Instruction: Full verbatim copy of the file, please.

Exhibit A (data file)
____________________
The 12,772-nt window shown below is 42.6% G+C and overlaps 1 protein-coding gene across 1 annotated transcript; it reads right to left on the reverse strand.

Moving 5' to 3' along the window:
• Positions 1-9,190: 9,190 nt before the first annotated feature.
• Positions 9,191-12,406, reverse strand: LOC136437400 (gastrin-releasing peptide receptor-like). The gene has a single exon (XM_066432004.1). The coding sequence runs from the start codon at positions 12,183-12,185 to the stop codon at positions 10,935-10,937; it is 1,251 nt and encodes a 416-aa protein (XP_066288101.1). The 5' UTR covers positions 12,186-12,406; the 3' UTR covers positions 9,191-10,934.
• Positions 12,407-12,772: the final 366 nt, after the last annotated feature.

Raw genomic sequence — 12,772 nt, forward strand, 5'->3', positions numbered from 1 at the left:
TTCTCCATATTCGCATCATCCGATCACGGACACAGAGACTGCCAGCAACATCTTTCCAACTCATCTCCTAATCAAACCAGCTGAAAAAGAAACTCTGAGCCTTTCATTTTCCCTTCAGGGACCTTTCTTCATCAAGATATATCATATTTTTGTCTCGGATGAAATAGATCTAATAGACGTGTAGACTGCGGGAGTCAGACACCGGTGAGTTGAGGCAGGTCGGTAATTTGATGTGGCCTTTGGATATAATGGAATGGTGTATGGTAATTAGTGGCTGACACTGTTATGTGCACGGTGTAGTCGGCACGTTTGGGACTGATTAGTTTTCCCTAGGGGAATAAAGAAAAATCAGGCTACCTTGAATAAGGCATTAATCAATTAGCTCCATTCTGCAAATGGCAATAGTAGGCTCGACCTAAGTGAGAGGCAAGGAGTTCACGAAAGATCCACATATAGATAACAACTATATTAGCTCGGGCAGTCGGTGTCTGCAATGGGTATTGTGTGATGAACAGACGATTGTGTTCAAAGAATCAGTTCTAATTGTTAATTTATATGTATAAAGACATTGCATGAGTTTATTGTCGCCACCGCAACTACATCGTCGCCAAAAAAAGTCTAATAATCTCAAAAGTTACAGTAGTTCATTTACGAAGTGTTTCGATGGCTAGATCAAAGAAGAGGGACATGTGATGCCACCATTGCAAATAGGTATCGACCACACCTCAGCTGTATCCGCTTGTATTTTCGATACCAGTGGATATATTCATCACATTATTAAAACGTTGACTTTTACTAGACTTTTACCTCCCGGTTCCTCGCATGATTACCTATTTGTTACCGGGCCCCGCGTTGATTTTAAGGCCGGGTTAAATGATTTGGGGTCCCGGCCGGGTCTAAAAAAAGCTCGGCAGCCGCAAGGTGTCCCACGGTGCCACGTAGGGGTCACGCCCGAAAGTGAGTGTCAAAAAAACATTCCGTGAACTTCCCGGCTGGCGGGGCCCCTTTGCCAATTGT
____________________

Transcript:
The 12,772-nt window shown below is 42.6% G+C and overlaps 1 protein-coding gene across 1 annotated transcript; it reads right to left on the reverse strand.

Moving 5' to 3' along the window:
• Positions 1-9,190: 9,190 nt before the first annotated feature.
• Positions 9,191-12,406, reverse strand: LOC136437400 (gastrin-releasing peptide receptor-like). The gene has a single exon (XM_066432004.1). The coding sequence runs from the start codon at positions 12,183-12,185 to the stop codon at positions 10,935-10,937; it is 1,251 nt and encodes a 416-aa protein (XP_066288101.1). The 5' UTR covers positions 12,186-12,406; the 3' UTR covers positions 9,191-10,934.
• Positions 12,407-12,772: the final 366 nt, after the last annotated feature.

Raw genomic sequence — 12,772 nt, forward strand, 5'->3', positions numbered from 1 at the left:
TTCTCCATATTCGCATCATCCGATCACGGACACAGAGACTGCCAGCAACATCTTTCCAACTCATCTCCTAATCAAACCAGCTGAAAAAGAAACTCTGAGCCTTTCATTTTCCCTTCAGGGACCTTTCTTCATCAAGATATATCATATTTTTGTCTCGGATGAAATAGATCTAATAGACGTGTAGACTGCGGGAGTCAGACACCGGTGAGTTGAGGCAGGTCGGTAATTTGATGTGGCCTTTGGATATAATGGAATGGTGTATGGTAATTAGTGGCTGACACTGTTATGTGCACGGTGTAGTCGGCACGTTTGGGACTGATTAGTTTTCCCTAGGGGAATAAAGAAAAATCAGGCTACCTTGAATAAGGCATTAATCAATTAGCTCCATTCTGCAAATGGCAATAGTAGGCTCGACCTAAGTGAGAGGCAAGGAGTTCACGAAAGATCCACATATAGATAACAACTATATTAGCTCGGGCAGTCGGTGTCTGCAATGGGTATTGTGTGATGAACAGACGATTGTGTTCAAAGAATCAGTTCTAATTGTTAATTTATATGTATAAAGACATTGCATGAGTTTATTGTCGCCACCGCAACTACATCGTCGCCAAAAAAAGTCTAATAATCTCAAAAGTTACAGTAGTTCATTTACGAAGTGTTTCGATGGCTAGATCAAAGAAGAGGGACATGTGATGCCACCATTGCAAATAGGTATCGACCACACCTCAGCTGTATCCGCTTGTATTTTCGATACCAGTGGATATATTCATCACATTATTAAAACGTTGACTTTTACTAGACTTTTACCTCCCGGTTCCTCGCATGATTACCTATTTGTTACCGGGCCCCGCGTTGATTTTAAGGCCGGGTTAAATGATTTGGGGTCCCGGCCGGGTCTAAAAAAAGCTCGGCAGCCGCAAGGTGTCCCACGGTGCCACGTAGGGGTCACGCCCGAAAGTGAGTGTCAAAAAAACATTCCGTGAACTTCCCGGCTGGCGGGGCCCCTTTGCCAATTGT